Monday, January 26, 2009

Semiotics of the Loafer

As if to confirm and elaborate my point on Laura and formalized dress, Frost/Nixon has a key distinction between the loafer and the lace-up oxford. Yet this time, the narration must foreground the distinction self-consciously, both through the visuals (close-ups) and through exposition in the dialogue. The shock of breaking with the oxford has to be explained for the contemporary spectator as thoroughly as the film gives a schematic history of Watergate.

3 comments:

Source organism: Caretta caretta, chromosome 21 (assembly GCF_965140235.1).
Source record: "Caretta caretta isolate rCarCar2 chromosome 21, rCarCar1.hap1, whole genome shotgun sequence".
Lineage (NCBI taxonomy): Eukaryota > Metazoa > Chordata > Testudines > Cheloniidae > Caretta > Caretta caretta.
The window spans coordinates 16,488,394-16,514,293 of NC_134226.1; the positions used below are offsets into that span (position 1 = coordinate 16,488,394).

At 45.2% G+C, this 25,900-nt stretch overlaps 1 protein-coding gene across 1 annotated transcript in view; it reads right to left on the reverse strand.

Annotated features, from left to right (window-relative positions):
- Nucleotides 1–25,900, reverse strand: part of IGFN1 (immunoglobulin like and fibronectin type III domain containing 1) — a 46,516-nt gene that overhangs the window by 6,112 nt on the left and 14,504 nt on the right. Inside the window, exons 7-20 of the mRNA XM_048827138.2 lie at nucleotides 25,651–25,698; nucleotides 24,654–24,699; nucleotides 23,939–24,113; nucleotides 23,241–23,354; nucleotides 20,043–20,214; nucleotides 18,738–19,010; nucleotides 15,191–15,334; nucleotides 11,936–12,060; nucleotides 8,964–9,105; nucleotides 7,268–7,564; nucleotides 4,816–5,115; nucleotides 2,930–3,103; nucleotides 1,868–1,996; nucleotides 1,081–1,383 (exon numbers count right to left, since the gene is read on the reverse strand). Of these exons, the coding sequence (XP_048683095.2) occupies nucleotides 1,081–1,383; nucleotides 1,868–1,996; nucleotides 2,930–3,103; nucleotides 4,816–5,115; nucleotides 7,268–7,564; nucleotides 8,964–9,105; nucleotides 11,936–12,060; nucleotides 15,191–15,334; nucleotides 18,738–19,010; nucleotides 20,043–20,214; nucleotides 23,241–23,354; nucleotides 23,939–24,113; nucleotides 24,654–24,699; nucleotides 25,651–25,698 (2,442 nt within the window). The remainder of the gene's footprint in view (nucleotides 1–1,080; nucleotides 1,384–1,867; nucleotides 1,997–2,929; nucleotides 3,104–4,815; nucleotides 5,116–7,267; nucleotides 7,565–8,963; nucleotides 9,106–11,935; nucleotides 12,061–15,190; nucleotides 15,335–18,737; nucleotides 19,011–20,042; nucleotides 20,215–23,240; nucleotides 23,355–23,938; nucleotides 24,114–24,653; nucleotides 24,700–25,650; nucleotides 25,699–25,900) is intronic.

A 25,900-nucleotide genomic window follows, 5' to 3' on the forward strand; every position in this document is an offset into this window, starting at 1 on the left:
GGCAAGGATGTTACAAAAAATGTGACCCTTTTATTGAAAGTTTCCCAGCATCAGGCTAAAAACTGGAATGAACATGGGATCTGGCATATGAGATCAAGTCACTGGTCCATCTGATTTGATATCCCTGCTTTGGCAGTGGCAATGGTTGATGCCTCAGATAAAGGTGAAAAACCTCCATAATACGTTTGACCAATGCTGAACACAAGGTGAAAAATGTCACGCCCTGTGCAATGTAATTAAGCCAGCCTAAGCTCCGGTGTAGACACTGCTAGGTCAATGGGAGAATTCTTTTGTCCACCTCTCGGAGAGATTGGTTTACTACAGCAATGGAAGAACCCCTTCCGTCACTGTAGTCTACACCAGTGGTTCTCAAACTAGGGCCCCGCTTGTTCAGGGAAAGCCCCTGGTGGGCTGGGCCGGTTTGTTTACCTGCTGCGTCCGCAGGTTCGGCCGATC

gmoke said...

There's an incident in a John O'Hara story (or novel) where a businessman looks down upon an underling as being unfit for promotion because he wears loafers.

But then who reads John O'Hara these days.

Chris Cagle said...

I do, unsurprisingly.

FilmDr said...

I was bothered by what struck me as Nixon's (and the film's) excessive emphasis on Frost's "effeminate" shoes. The loafers suggest things about the more casual 1970s world that Frost inhabited, but it also gave Nixon another way to needle Frost right before one of the interviews.